In defense of mandatory worship

I consider the following my first real venture in theology. Back in college a fellow student wrote an open letter in the school newspaper questioning the point of our mandatory chapel services. It seemed to me that he was speaking for more students than just himself, that this was a public conversation worth having, and that I stood in a position to contribute to that conversation. Here was my response.

“In a recent letter, third-year student Danny, with both courage and honesty, asked two questions which expressed his frustration with mandatory chapels: “Why is chapel mandatory and how is it beneficial to the students who don’t want to be there?” He contended that “forced gatherings cause resentment”; that chapel’s mandatory character “makes chapel worse for those who want to be there”; and that our speakers typically offer little more than “Sunday school lesson[s].” He also claimed that these wrongs compound, and result in the rusting — rather than the sharpening — of the metaphorical iron of our spiritual states. As an alternative, Danny would like to see the institution of a more consumer-sensitive chapel. He seems to feel such a model would better cater to the student body — or at least let those of us who would rather not attend off the hook.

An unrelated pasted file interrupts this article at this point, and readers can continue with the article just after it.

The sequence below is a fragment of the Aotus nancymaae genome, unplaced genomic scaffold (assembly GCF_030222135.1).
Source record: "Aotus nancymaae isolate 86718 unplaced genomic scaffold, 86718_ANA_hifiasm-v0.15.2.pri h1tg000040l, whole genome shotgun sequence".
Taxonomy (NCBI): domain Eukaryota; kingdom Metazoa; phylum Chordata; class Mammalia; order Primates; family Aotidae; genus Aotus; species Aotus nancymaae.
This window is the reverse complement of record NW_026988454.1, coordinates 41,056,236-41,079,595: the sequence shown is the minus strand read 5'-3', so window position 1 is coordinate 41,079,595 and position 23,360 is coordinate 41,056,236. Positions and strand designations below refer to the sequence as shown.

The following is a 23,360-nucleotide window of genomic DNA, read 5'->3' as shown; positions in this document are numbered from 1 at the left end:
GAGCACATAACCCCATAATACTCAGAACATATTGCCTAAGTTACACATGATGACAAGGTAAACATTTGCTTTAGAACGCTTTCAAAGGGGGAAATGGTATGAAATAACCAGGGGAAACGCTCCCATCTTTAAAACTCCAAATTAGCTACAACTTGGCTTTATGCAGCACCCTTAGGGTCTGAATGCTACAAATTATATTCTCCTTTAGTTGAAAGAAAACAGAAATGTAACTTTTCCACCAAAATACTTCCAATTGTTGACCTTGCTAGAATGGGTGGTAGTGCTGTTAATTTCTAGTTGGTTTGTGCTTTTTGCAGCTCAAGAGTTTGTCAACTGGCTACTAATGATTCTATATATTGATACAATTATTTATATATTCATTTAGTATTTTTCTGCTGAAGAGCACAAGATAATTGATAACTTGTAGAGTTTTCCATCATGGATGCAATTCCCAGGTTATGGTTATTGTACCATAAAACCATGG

“Though I realize there are students who share Danny’s grievances, I don’t. But it’s really Danny’s alternative model for chapel that I find most troubling. For Danny would have us relativize our worship around a consumer-driven narrative, that is, around another gospel. In contrast, I would suggest that rather than adopt the agenda and prescriptions of a story which champions personal choice, we should instead, if only by our attendance, tell the story of the Son’s obedience in the Spirit to the Father. Maybe then at least God will still benefit from our mandatory chapels. God’s worthiness of worship, after all, is the principle reason we hold chapel. That’s the faith Westmont confesses. And that is why we students are required to attend chapel — so that we might, as a Christian college, more fully embody that confession. Either way, I thank you, Danny, for kicking off a discussion on one of our most important and worthwhile institutions here at Westmont.”

Minor alterations have been made to the text as it appears; the original is available HERE.

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